The appellants contend that Craft’s loss was occasioned by the fact that the defendant sent an inexperienced and incompetent welder to its plant to perform the services requested on 19 May 1962. In our opinion, there is no merit to this contention. There is not a scintilla of evidence on this record tending to show that Craig did not remove the four bolts that held the compressor to the concrete floor in the compressor room in exactly the manner Craft’s foreman expected the work to be performed. Nor is there any evidence tending to show that the manner and method being used in cutting the holes in the base of the compressor at the time the fire started, was not the usual and proper method for doing such work.
The plaintiff Craft suffered its damages not as the result of the method used in undertaking to do the work, but from the fact that the work was undertaken at a place and in an area that Craft’s foreman and at least several of the employees working under him, knew to be an extremely dangerous fire hazard; in fact, so dangerous, that Craft prohibited smoking in the area. Yet, notwithstanding this fact, Craft’s foreman and employees, without warning Craig of the fire *223hazard, permitted him to proceed to use an acetylene torch to cut the holes in the base of the compressor frame. Furthermore, the employees helped Craig move the compressor base to the rear of the truck so that the portion thereof where the holes were to be cut, extended over the rear end of the truck bed. After the compressor base had been so placed, the foreman marked the places where he wanted the holes cut.
The defendant contends that he should not be held liable for acts done pursuant to the direction of Craft’s foreman, which acts were done without the knowledge or consent of the defendant.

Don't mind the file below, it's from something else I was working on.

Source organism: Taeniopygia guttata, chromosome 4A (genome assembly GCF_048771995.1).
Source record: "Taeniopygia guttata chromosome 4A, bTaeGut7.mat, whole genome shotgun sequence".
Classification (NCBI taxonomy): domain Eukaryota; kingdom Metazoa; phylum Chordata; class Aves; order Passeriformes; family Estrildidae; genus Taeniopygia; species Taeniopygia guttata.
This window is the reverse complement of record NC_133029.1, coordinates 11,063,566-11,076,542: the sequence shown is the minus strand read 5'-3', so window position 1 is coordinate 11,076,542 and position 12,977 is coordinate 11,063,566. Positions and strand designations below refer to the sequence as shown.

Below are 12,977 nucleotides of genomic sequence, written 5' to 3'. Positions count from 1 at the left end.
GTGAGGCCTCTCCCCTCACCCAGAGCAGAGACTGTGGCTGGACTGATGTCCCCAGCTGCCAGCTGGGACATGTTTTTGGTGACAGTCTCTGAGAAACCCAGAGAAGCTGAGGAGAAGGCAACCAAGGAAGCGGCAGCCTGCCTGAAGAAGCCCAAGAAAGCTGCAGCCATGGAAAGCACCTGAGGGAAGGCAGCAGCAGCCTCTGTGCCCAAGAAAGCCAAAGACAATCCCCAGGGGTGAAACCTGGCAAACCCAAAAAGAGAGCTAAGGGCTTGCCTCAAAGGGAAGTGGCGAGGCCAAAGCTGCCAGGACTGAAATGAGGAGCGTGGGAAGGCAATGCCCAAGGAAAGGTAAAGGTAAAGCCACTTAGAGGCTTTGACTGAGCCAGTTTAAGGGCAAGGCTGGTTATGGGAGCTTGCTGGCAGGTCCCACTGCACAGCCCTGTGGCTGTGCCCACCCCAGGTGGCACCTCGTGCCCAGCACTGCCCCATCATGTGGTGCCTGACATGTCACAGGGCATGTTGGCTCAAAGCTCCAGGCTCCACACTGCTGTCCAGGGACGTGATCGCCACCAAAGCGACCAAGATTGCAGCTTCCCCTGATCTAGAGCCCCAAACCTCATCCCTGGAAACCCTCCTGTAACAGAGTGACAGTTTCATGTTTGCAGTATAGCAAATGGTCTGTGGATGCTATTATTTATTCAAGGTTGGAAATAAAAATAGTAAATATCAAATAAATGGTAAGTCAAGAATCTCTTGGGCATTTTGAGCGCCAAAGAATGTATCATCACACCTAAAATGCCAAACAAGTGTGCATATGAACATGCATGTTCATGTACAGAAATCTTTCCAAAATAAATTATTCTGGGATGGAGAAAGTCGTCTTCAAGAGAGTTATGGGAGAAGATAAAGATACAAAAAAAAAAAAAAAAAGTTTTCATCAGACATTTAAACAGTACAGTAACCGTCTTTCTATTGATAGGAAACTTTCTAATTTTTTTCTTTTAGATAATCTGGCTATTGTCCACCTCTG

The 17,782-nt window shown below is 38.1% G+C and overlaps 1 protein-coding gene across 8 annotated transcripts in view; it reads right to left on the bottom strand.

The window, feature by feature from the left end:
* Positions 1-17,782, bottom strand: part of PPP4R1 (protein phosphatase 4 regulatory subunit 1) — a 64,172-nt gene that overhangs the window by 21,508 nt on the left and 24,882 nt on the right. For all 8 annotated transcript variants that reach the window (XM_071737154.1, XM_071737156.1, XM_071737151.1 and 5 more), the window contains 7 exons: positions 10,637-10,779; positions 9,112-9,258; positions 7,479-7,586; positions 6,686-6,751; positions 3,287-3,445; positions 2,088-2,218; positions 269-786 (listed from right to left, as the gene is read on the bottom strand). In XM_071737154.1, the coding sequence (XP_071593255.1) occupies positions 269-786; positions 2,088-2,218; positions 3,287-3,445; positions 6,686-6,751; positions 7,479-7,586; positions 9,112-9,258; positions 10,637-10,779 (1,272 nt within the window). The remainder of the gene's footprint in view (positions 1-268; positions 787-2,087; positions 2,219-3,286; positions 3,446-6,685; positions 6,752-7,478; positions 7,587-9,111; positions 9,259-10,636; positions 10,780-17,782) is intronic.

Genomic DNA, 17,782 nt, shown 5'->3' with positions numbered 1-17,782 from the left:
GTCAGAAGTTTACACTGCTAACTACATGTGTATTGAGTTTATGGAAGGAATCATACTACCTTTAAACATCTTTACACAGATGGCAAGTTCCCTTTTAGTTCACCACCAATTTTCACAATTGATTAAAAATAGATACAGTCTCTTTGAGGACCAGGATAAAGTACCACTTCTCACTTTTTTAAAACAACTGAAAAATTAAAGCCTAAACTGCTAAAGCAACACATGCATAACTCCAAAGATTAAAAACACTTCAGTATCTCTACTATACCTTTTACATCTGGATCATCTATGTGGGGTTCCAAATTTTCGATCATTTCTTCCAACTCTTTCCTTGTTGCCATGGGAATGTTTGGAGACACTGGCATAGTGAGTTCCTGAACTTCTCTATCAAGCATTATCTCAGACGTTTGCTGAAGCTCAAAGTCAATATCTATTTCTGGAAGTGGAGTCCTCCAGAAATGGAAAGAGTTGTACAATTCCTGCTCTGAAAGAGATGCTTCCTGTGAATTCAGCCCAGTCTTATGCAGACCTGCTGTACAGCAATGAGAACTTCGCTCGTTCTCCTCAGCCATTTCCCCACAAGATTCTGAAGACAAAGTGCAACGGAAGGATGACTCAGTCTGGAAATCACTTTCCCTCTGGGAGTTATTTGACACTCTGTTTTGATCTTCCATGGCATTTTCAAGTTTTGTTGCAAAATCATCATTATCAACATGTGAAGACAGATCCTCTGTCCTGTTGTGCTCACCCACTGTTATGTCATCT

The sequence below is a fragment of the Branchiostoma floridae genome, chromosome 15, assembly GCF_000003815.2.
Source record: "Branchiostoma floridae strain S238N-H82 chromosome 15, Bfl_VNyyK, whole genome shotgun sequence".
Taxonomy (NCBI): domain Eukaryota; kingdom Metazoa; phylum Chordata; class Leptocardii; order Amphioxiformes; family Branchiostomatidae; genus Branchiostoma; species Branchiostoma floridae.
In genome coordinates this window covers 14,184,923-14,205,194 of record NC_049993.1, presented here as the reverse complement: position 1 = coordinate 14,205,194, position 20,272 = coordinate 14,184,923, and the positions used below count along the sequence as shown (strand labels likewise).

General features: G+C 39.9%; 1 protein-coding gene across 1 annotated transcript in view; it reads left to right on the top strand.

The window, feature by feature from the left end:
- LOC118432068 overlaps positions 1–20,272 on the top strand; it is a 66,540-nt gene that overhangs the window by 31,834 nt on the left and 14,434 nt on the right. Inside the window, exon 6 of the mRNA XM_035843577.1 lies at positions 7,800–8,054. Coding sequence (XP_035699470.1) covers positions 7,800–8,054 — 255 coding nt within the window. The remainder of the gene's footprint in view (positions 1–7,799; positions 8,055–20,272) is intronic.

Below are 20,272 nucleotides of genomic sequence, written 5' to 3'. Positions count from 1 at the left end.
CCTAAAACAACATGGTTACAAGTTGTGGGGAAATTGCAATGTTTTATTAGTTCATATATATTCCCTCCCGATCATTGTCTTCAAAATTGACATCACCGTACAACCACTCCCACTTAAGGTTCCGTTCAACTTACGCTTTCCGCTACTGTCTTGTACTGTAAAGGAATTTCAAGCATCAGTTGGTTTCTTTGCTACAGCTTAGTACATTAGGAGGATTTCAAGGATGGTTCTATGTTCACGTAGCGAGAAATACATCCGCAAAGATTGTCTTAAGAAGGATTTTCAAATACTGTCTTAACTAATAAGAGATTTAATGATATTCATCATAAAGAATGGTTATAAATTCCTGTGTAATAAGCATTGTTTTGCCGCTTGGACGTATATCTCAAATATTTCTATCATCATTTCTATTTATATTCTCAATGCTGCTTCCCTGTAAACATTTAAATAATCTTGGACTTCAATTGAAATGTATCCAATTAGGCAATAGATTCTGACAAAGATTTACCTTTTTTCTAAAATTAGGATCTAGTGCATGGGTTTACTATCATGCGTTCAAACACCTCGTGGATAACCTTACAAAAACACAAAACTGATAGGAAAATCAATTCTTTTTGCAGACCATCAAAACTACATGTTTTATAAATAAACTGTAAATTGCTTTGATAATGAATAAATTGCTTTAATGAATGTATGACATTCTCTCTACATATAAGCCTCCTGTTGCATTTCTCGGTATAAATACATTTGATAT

In the case of Snow v. DeButts, 212 N.C. 120, 193 S.E. 224, this Court said: “A master cannot be held liable for the unauthorized act of a servant on the ground that the servant did the act with the intent to benefit or serve the master. Daniel v. R. R., 136 N.C. 517 (48 S.E. 816); Marlowe v. Bland, 154 N.C. 140 (69 S.E. 752).”
General employment of an agent or a servant is not necessarily a sufficient basis of liability to third persons when the damages result from directions or instructions given by someone other than the principal or master. Shapiro v. Winston-Salem, 212 N.C. 751, 194 S.E. 479; Wadford v. Gregory Chandler Co., 213 N.C. 802, 196 S.E. 815.
In 57 C.J.S., Master and Servant, § 566, page 292, it is said: “If a hired vehicle is used for a purpose different from that stipulated in the contract, the driver is not the agent of the owner in using it at the direction of the hirer.”
In the case of Jackson v. Joyner, 236 N.C. 259, 72 S.E. 2d 589, it is said: “* * * (W)here a servant has two masters, a general and special one, the latter, if having the power of immediate direction and control is the one responsible for the servant’s negligence. 35 Am. Jur., Master and Servant, Sec. 541.”
In our opinion, it is unnecessary to determine whether or not the above position of the defendant is controlling on this appeal. Be that as it may, we have reached the conclusion that when all the evidence adduced in the trial below is considered in the light most favorable to the plaintiffs, it fails to establish actionable negligence on the part of the defendant.
On the other hand, if, for the sake of argument, it should be conceded that the defendant was negligent, the contributory negligence of Craft’s agents, servants and employees is so clearly established by the evidence as to prevent recovery on behalf of these plaintiffs.
The judgment of the court below is